Friday, 12 May 2017

Nottinghamshire Craft Beer Review: Pekko from Milestone Brewing

Nottinghamshire Craft Beer Review: Pekko from Milestone Brewing real ale pump clip
Welcome to the Shed. I am even-star and this is The Beer in Review. Today's Nottinghamsire craft beer review is for Pekko from Milestone Brewing.

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Pekko from Milestone is a bright yellow straw coloured beer. Yeasty aromas. Up front quite bitter. Lightly citrus and floral with some resinous lavender and a bit of sweeter elderflower . Refreshing after 2 weeks of sweet alco-poppy ipas! Nothing in there where I can say it tastes like THIS, it's just a good bitter blonde beer with some quaffable character.

In case you were wondering about the name, Pekko is a variety of hops. So like yesterday's beer review, this is likely a single hopped beer. Brewers tend to name their single hopped beers after the hops used. Looking at some information about Pekko hops it would seem that the beer conforms closely to that description but with out so much of the green herbs.

And yes this was one of the first beers I had upon returning from Portugal (some exciting stuff coming up about that here and on the youtube channel) where there is, at last, some craft beer! But a lot of the breweries there are taking up the American trend for these super hoppy and sugary "IPA" style beers. And while I do enjoy a good dank cotton candy tangy IPA, two weeks of them are rather exhausting.

It seems to me like "craft beer" is sort of devolving into basically Stout (of all sorts of stupidly flavoured varieties) and IPAs which are tending to all taste the same to me these days. I don't know if that is the American influence where those styles are what people are really into because they don't have a history of the huge variety of beers we have in the UK.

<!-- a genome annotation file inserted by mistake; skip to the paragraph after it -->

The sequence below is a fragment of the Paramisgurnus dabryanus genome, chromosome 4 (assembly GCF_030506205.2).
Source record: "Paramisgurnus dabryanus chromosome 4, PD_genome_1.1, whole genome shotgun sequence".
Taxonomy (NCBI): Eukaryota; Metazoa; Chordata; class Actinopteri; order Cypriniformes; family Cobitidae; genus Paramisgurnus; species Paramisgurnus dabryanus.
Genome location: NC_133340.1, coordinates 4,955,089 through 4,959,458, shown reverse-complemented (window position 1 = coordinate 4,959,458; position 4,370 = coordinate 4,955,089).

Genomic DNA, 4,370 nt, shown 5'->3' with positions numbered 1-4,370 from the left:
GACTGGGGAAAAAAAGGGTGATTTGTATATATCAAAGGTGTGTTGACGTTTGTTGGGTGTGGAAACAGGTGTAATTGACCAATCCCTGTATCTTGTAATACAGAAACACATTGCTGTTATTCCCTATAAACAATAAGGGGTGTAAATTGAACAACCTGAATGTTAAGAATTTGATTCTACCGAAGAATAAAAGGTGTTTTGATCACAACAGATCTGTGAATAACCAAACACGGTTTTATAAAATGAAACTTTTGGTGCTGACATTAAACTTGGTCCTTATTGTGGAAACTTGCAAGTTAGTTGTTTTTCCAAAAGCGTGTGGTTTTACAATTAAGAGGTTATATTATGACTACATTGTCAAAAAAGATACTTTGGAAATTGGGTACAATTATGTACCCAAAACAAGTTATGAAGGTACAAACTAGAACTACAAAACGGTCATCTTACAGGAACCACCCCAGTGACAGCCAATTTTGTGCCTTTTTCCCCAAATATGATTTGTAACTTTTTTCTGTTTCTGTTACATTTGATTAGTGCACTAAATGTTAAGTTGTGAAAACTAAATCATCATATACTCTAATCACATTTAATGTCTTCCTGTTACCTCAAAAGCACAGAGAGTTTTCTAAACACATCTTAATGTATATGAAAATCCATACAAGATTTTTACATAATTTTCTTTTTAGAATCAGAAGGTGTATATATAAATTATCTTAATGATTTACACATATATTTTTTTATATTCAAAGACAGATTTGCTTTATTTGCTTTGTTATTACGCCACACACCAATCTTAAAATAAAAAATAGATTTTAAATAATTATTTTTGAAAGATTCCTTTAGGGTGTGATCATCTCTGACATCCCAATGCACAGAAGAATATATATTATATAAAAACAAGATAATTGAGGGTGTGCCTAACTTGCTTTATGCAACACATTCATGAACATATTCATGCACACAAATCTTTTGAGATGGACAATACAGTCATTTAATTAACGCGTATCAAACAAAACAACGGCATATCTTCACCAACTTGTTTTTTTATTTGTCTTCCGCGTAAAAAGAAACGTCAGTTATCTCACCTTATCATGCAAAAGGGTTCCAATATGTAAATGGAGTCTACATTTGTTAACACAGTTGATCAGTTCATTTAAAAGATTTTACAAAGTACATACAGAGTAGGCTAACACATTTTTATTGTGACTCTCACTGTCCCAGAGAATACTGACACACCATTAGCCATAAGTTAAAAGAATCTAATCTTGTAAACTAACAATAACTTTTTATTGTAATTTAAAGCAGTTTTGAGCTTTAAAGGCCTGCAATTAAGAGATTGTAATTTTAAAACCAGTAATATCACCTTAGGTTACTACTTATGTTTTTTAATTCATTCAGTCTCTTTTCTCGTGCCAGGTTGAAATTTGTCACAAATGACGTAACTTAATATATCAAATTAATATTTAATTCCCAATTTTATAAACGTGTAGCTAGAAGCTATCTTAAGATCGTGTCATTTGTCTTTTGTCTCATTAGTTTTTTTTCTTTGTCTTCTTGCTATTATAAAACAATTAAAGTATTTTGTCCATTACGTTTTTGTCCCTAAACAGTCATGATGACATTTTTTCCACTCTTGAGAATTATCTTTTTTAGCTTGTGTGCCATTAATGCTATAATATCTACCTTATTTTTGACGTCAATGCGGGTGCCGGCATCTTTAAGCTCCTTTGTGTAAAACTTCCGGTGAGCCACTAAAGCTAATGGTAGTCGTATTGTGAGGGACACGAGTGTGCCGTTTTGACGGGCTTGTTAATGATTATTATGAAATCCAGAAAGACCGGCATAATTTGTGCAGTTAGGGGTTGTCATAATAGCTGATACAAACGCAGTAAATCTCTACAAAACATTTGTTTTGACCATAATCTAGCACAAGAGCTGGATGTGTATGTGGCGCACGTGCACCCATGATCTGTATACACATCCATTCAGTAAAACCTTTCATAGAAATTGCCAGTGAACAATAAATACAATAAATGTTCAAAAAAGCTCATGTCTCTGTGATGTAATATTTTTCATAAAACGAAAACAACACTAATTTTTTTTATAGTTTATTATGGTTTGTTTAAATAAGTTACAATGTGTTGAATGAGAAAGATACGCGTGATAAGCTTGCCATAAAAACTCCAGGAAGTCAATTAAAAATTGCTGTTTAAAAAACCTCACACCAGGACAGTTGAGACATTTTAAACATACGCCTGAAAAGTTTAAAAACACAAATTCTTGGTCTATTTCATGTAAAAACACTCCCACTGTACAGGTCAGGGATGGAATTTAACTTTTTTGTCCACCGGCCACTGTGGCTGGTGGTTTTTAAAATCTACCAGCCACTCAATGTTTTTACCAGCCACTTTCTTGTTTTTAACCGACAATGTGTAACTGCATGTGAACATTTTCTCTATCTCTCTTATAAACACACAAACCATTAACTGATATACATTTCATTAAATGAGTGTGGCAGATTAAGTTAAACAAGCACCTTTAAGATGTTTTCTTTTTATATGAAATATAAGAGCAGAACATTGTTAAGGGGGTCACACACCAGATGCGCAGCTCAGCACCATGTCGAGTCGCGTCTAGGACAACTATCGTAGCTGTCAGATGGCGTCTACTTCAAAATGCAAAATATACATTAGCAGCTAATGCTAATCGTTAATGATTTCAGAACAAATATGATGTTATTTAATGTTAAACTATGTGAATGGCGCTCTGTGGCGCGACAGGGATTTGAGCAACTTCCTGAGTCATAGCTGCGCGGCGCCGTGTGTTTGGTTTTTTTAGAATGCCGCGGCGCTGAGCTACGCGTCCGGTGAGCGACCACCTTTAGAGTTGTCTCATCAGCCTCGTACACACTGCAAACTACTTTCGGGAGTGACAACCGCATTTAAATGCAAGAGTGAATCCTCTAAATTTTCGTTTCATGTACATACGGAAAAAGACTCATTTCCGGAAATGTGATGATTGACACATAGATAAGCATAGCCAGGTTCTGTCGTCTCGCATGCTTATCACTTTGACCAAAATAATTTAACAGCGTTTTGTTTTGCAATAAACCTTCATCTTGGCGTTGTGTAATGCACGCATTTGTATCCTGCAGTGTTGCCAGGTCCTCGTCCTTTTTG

Line up four of those IPAs on the bar and they really all taste basically the same. Line up four British cask ales and they will be all different colours and flavours. All from just the hops and grains used.

It would be a shame if some of these types of beers start to die out because of the sheer weight of market forces demanding sweet dank IPAs every where. Part of the real ale (or craft beer if you like) revolution in the UK was driven by the sheer lack of variety in beer available. Now we might have all kinds of small brewers out there crafting beer, but if this also results in lack of variety then we have not made much progress.

The Beer in Review is a blog about craft beer and real ale. Keep up with new posts and contact me with comments and questions on twitter or YouTube. I'd love to hear about your craft beer adventures and recommendations from your home town.